]
      As FFR relies on the use of a dedicated pressure wire and hyperemic agent, simplified physiological tools could enhance the adoption of physiological lesion assessment in the acute setting. Vessel fractional flow reserve (vFFR), which is based on three-dimensional quantitative coronary angiography (3D-QCA), is a novel non-invasive physiological technology which showed a good diagnostic agreement with invasively measured FFR. [
      • Masdjedi K.
      • van Zandvoort L.J.C.
      • Balbi M.M.
      • et al.
      Validation of a three-dimensional quantitative coronary angiography-based software to calculate fractional flow reserve: the FAST study.
      ,
      • Masdjedi K.
      • Tanaka N.
      • Van Belle E.
      • et al.
      Vessel fractional flow reserve (vFFR) for the assessment of stenosis severity: the FAST II study.
      ] Given its concept, the technology has the potential to better guide non-culprit lesion treatment, both in an acute or offline Heart Team setting, without the need for a dedicated pressure wire and hyperemic agent. [
      • Tomaniak M.
      • Masdjedi K.
      • Neleman T.
      • et al.
      Three-dimensional QCA-based vessel fractional flow reserve (vFFR) in heart team decision-making: a multicentre, retrospective, cohort study.
      ]
      The aim of this study was to assess discordance between vFFR reclassification and actual treatment strategy in intermediate non-culprit lesions of STEMI patients and to assess the clinical impact of this discordance.

      2. Methods

      2.1 Study design and patient population

      This was a single-center, retrospective cohort study. Consecutive patients presenting with STEMI between January 1st, 2018, to December 31st, 2019, and admitted to the catheterization laboratory for primary PCI were screened for eligibility. Patients were eligible for enrollment if at least one intermediate lesion (30–80% angiographic diameter stenosis and a reference diameter ≥ 2.00 mm by visual estimation or offline 3D-QCA) was present in a non-culprit vessel. Patients with prior coronary bypass surgery, prior heart transplantation, or presentation with cardiac arrest or cardiogenic shock were excluded. Coronary angiograms were subsequently screened for criteria precluding the feasibility of vFFR computation (presence of aorta-ostial lesions, insufficient angiographic projections (two angiograms with a rotation/angulation of <30 degrees), severe overlap or foreshortening of the target lesion, and table movement during projection acquisition).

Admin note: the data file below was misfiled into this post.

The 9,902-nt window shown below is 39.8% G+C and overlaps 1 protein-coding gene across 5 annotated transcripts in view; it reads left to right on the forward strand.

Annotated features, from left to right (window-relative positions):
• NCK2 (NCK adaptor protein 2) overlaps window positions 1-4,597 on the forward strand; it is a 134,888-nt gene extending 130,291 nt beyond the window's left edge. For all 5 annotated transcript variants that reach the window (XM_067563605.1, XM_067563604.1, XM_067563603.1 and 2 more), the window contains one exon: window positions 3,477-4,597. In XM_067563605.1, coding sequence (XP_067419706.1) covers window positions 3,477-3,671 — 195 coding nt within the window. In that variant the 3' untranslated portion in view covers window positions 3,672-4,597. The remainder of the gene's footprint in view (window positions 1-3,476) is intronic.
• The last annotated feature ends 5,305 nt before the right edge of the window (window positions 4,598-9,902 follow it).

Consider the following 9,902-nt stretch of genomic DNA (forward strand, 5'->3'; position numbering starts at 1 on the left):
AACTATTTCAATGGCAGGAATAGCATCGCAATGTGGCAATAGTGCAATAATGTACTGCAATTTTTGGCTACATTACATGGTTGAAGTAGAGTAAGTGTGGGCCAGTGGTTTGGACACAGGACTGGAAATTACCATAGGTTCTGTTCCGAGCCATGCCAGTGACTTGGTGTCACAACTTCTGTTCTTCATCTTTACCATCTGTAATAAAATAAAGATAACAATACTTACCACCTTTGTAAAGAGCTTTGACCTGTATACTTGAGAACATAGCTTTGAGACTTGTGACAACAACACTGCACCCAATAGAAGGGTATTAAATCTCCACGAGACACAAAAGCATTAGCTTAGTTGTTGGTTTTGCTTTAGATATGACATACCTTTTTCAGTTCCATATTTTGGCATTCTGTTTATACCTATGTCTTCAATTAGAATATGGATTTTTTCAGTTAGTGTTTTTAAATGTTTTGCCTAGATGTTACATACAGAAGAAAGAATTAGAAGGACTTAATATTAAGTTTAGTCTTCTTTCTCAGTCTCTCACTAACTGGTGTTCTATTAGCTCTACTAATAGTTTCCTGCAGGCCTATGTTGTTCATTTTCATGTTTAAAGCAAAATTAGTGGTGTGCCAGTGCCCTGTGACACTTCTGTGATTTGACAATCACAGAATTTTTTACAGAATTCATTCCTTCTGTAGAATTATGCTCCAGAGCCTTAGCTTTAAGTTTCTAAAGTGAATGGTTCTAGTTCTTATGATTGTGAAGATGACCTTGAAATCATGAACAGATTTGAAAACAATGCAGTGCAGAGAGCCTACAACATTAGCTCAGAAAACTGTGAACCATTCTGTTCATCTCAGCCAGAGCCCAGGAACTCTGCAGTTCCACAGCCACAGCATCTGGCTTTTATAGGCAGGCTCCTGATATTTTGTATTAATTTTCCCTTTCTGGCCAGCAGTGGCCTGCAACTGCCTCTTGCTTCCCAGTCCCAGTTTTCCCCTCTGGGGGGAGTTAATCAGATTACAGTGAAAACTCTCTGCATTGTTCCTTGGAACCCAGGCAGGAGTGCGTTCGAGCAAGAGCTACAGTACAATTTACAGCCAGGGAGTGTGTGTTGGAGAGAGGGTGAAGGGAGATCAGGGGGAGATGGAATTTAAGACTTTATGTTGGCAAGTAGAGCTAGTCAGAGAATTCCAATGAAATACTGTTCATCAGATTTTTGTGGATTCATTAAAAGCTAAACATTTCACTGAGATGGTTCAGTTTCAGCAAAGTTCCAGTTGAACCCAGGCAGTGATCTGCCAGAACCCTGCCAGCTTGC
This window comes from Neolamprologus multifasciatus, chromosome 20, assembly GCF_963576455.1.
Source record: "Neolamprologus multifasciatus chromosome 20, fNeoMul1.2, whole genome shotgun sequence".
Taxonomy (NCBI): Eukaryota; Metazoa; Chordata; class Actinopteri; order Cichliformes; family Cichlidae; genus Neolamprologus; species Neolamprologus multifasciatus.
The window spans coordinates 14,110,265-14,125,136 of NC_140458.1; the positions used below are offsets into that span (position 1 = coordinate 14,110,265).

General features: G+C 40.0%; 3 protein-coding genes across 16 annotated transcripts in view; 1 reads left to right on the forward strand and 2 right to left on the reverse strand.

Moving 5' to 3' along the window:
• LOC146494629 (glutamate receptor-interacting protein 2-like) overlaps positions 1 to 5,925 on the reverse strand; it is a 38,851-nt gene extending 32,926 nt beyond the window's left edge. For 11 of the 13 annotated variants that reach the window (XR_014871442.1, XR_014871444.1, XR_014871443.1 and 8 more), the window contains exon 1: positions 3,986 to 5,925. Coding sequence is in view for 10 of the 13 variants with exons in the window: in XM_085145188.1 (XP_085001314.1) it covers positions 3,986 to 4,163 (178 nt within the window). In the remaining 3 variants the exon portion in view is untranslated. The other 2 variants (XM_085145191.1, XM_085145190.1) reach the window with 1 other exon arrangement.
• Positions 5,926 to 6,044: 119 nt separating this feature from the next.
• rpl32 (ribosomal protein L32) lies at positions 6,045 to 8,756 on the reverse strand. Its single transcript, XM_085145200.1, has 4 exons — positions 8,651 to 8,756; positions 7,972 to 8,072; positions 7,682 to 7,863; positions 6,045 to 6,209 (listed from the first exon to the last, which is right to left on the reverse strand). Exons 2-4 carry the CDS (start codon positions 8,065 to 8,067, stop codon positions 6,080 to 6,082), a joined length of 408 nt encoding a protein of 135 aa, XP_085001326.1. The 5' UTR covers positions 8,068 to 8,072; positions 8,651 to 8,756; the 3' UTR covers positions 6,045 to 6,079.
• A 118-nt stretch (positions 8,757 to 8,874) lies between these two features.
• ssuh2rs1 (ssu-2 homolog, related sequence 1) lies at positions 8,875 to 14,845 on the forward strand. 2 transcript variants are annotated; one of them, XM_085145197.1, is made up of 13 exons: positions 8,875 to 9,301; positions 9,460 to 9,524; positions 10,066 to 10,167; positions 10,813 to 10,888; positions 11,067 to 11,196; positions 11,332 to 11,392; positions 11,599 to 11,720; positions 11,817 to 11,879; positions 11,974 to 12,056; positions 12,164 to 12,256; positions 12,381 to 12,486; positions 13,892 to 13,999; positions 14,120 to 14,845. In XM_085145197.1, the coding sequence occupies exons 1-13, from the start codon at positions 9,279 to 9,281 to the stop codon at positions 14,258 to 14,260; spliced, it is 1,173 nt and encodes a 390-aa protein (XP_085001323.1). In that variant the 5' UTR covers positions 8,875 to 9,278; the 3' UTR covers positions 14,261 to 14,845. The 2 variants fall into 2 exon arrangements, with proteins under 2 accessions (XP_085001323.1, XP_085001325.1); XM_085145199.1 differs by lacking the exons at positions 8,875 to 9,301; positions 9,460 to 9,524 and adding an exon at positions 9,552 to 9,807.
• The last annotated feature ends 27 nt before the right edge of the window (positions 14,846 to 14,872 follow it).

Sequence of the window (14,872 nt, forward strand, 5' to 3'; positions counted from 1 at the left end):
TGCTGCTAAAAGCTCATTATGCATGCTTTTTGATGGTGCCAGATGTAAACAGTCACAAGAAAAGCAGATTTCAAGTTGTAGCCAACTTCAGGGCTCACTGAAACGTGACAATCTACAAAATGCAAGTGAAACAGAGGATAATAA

PCI was performed according to routine clinical practice and in correspondence with current guidelines, including the use of peri- and post-procedural antithrombotic therapy. [
      • Ibanez B.
      • James S.
      • Agewall S.
      • et al.
      2017 ESC guidelines for the management of acute myocardial infarction in patients presenting with ST-segment elevation: the task force for the management of acute myocardial infarction in patients presenting with ST-segment elevation of the European Society of Cardiology (ESC).
      ] The use of FFR or non-hyperemic pressure ratios for the physiological assessment of non-culprit lesions in the acute setting was at the discretion of the operator.